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Timeline: Irish History Surrounding 'Translations'
Transcript of Timeline: Irish History Surrounding 'Translations'
“Before the Famine.” The History Place. 2000. 13 July 2011.
Friel, Brian. Translations. London: Faber and Faber Limited Bloomsbury House, 1981. Print.
“Great Famine (Ireland).” Wikipedia. 2011. 13 July 2011.
"The Great Famine of 1845." History Learning Site. Web. 15 July 2011.
Nally, David. “That Coming Storm: The Irish Poor Law, Colonial Biopolitics, and the
Great Famine.” Annals of the Association of American Geographers. Sep 2008.
Vol 98 Issue 3. p 714-741. <http://smcproxy1.saintmarys.edu:2076/ehost/
“Translations.” Wikipedia. 2011. 13 July 2011.
<http://en.wikipedia.org/wiki/Translations>. The potato famine, also known as the "Great Famine" to the Irish, occurred in Ireland from 1845 to 1852. The famine was devastating in that it caused mass starvation, disease, and emigration. Ireland lost about 25% of their population, either from people migrating to other countries, or from starvation and disease. More than one million people died between 1845 and 1852. This terrible epidemic left lasting effects in the country that still exist politically and socially. This event was so altering to the Irish community that historians commonly group Irish history as “pre-famine” and “post-famine” ("Great Famine"). Easter Rising Works Cited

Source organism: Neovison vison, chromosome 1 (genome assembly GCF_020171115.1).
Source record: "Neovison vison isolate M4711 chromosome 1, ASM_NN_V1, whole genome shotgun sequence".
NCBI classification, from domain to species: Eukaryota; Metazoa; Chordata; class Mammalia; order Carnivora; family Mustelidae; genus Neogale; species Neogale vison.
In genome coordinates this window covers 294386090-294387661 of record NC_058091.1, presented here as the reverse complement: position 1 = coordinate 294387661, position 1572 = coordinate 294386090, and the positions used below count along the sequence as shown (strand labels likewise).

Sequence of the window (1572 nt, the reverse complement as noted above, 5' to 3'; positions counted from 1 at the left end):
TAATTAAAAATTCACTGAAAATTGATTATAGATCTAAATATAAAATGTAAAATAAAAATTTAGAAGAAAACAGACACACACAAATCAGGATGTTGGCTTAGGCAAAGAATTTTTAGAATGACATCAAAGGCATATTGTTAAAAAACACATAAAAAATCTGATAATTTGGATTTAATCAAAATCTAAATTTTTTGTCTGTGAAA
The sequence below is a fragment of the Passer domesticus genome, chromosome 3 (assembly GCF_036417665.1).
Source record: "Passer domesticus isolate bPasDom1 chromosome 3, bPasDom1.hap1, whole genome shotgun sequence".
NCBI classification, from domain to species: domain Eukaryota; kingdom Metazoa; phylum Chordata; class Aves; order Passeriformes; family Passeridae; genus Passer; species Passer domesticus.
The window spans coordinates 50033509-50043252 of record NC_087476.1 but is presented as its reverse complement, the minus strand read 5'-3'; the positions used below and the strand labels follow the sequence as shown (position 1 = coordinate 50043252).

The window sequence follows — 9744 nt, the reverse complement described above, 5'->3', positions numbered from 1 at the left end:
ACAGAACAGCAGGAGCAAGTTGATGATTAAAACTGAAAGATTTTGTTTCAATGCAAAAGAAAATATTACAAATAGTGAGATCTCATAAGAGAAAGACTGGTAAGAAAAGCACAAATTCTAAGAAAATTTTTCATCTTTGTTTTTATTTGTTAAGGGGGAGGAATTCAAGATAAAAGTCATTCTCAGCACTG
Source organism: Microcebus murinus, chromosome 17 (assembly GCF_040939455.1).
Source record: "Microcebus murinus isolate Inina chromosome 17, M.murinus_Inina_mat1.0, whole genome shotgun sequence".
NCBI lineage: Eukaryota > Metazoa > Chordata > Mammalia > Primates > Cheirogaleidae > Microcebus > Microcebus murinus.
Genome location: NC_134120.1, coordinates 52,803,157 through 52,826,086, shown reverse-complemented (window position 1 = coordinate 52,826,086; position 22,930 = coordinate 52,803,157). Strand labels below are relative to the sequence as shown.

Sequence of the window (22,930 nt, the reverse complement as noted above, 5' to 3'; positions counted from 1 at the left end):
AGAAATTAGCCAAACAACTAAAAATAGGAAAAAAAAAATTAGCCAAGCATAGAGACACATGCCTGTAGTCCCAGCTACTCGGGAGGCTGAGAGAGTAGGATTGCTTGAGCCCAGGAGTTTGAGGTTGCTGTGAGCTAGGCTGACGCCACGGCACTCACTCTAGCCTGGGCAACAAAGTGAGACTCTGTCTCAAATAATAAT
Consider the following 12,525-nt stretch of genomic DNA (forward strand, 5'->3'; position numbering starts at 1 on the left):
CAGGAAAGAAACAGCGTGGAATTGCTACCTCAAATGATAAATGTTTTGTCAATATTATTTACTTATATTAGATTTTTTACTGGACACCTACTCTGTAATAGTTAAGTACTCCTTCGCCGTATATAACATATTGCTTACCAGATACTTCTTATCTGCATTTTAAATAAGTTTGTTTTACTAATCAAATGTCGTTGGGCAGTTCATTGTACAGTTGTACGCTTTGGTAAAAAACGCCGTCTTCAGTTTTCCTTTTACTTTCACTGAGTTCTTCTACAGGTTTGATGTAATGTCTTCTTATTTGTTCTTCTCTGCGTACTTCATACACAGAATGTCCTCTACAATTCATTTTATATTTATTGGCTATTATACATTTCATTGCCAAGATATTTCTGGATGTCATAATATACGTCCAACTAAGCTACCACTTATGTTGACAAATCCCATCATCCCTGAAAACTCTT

“Easter Rising.” Wikipedia. 2011. 10 July 2011. <http://en.wikipedia.org/wiki/Easter_Rising>.
Friel, Brian. Translations. London: Faber and Faber Limited Bloomsbury House, 1981. Print.